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Displaying items by tag: LE George Bernard Shaw

LÉ George Bernard Shaw, the sole operational ship of the Naval Service, was unavailable to take part in a large drug search off the Cork coast this weekend as it formed part of St. Patrick’s Day festivities held in Dun Laoghaire Harbour.

Last week, when Gardaí investigating a suspected attempt to land a large consignment of cocaine near Skibbereen in west Cork, made a formal request to the Naval Service for the use of the P60 class offshore patrol vessel (OPV) to assist in the search.

The request took place while the LÉ George Bernard Shaw was bound to Dún Laoghaire Harbour to take part in the St. Patrick’s festival. This involved the 90m vessel berth at the port town’s Carlisle Pier, featuring new fendering that is also to cater for commercial ships.

The Navy’s newest patrol ship, built in 2016, remained in the south Dublin Bay town over the weekend, where the public was offered tours. On St. Patrick’s Day, 25 of the ship’s 44 crew members took part in the town’s parade along the coast road.

With the patrol vessel and crew in port, this meant there was no naval ship available to assist in searching the thousands of square kilometres off the Cork coastline where the drugs may be located.

Much more The Irish Times has to report on the crew crisis challenging the navy, which has among its duties drug interdiction.

Published in Navy

The Navy's LE George Bernard Shaw was one of the first arrivals of the season to use the new ship fender installation at Dun Laoghaire Harbour's Carlisle Pier. 

As regular Afloat readers recall, the installation in August 2023 of nine new fenders supported on tubular piles is to increase the capacity and flexibility of the quay for berthing a range of vessels which moor at the Harbour.

LE George Bernard Shaw arrived for the St. Patrick's Day festivities, and her crew took part in the town's first St. Patrick's Day parade for decades.

Visitors to 'berth number three' include Navy ships, cruise liners, wind farm service and research vessels, beam trawlers and visiting superyachts. 

Some of the new ship fenders visible to the left of the bow of the the Navy's LE George Bernard Shaw Photo: AfloatSome of the new ship fenders visible to the left of the bow of the the Navy's LE George Bernard Shaw Photo: Afloat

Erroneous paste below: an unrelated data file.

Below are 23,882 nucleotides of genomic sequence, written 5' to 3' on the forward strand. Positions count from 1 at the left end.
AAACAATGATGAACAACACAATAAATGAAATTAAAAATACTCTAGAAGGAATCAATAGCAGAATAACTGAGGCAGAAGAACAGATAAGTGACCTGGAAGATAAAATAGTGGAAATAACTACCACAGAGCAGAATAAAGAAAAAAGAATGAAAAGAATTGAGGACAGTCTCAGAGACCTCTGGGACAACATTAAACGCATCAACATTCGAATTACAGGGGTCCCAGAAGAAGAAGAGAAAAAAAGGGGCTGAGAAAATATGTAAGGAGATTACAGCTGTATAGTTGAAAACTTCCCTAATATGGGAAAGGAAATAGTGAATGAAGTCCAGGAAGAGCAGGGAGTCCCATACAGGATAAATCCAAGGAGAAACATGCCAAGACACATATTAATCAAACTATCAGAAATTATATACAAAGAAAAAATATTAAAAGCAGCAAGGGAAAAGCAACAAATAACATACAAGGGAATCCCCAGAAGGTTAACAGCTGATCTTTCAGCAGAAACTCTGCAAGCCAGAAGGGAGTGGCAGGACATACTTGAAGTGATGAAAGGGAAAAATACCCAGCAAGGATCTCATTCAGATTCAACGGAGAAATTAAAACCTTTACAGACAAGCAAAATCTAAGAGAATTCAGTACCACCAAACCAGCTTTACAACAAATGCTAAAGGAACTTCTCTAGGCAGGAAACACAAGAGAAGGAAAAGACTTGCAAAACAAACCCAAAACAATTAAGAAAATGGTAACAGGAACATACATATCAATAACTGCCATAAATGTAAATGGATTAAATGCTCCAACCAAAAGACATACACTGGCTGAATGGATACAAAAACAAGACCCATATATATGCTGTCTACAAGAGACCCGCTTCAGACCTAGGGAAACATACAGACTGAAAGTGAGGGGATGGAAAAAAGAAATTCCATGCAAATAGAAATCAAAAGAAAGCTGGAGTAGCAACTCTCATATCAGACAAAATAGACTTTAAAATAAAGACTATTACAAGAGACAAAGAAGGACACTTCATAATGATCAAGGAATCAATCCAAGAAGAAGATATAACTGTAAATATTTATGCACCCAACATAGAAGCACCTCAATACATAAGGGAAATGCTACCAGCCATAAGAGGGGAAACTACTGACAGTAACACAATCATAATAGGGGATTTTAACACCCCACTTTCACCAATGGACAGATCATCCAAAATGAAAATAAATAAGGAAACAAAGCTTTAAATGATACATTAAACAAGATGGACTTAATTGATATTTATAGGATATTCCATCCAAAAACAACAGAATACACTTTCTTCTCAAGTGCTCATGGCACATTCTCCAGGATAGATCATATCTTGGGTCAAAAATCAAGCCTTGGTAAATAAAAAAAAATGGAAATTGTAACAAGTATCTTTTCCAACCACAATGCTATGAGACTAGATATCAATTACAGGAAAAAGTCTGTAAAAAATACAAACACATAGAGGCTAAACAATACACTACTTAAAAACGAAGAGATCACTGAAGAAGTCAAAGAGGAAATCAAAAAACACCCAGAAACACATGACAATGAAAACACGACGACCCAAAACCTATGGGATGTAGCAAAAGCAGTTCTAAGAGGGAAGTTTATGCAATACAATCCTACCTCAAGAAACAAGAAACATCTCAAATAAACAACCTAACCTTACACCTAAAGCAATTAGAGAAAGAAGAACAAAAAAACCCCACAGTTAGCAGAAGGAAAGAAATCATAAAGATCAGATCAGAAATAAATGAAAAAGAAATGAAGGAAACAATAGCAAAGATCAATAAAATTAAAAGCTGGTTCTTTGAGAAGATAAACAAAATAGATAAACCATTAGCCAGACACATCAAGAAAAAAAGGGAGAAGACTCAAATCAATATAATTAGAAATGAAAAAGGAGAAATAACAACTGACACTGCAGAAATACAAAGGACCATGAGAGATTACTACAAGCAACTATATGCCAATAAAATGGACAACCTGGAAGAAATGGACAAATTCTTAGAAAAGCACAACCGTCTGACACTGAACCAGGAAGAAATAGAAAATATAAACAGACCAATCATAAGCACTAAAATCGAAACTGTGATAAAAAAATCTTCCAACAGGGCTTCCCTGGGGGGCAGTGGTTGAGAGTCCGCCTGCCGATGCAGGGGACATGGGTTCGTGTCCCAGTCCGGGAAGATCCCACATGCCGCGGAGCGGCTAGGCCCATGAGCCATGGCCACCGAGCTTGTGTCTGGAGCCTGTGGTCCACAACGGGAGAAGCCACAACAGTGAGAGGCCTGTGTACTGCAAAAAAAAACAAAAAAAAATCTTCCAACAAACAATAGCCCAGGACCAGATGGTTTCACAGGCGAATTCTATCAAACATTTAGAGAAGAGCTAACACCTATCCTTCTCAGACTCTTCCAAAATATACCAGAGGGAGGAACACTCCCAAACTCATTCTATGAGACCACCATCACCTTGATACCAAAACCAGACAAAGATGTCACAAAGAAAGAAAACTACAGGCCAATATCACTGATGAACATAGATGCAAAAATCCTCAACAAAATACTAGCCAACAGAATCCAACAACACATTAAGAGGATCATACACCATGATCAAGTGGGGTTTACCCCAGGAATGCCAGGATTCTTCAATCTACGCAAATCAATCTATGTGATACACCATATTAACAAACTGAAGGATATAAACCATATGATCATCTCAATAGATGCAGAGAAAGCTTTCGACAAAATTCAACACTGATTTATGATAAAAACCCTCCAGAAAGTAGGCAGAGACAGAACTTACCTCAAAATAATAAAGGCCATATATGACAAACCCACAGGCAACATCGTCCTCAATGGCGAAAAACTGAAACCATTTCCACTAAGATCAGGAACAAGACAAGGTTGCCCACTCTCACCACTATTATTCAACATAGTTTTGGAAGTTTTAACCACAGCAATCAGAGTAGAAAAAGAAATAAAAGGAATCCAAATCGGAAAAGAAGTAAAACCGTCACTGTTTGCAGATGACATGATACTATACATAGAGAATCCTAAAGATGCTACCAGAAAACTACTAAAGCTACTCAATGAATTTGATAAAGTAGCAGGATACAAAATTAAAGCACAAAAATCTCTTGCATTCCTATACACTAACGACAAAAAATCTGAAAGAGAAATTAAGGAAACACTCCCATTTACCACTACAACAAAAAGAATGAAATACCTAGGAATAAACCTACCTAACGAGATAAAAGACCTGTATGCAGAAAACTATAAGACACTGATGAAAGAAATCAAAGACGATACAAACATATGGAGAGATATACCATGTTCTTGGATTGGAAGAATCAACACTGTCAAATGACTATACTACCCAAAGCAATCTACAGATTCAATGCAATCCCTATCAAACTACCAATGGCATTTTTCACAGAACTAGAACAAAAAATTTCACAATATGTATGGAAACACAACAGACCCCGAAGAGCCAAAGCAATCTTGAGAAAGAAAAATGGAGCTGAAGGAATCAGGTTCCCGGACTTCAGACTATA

The project required the demolition and removal of three existing concrete buttresses and steel fender collars. 

It has been a busy time for upgrading the 200-year-old harbour as the fender installation occurred, as separate €2m works were completed to the revetement at the back of town's East Pier.

The works follow extensive repairs since March 2018, when Storm Emma caused serious damage to the East Pier.

Dún Laoghaire Harbour this Friday is to welcome the Naval Service OPV LÉ George Bernard Shaw (P64) ahead of the St. Patrick’s Day Celebrations.

The Offshore Patrol Vessel (OPV) is named after the renowned playwright George Bernard Shaw, who had a significant influence on Western theatre, culture, and politics, the naval ship will be open to the public for guided tours on Saturday 16th and Sunday 17th March. The crew will also be taking part in the St Patrick’s Day Parade, Dún Laoghaire on Sunday at 11am.

The 90m (OPV) will be berthed at Carlisle Pier, Dún Laoghaire Harbour, with tours by the crew available from 12-3pm on Saturday and 1.30-4pm on Sunday. This is a unique opportunity for visitors to explore the ship, learn about its capabilities, and gain insight into its role in defending Ireland's interests at sea. Tours are free of charge, no booking required and last approximately 20 minutes.

"Dún Laoghaire harbour has a well-established connection with the Irish Naval Service for over 100 years and we continue to build that relationship through our shared maritime heritage. We are honoured to welcome the captain and crew of the LÉ George Bernard Shaw to Dún Laoghaire Harbour this weekend. This is an opportunity for a new generation to visit and see this incredible Offshore Patrol Vessel, which has the endurance and capability to defend Ireland's interests at and from any sea in the world” said Councillor Denis O’Callaghan, Cathaoirleach, Dún Laoghaire Rathdown County Council.

Dún Laoghaire Harbour has a strong connection with the Irish Naval Service, highlighted by the yearly visits and the naming of the Irish ship L.É. James Joyce (P62) during an official ceremony at the harbour. In 2017, Dún Laoghaire-Rathdown County Council bestowed the Freedom of Entry to the County on the Irish Naval Service in recognition of its humanitarian service on behalf of the people of Ireland, recognising the shared maritime connection between the Irish Naval Service and Dún Laoghaire Harbour. The Dublin built gun boat HMS Helga frequently stationed in Kingstown and shelled Dublin city during the Easter Rising, was later bought, and renamed Muirchú, the first fishery protection principal vessel of the Irish Coastal & Marine Service in 1923 which subsequently became the Irish Naval Service in 1946. HMS Helga was also responsible for rescuing 90 passengers after the RMS Leinster was torpedoed off Dublin Bay in 1918.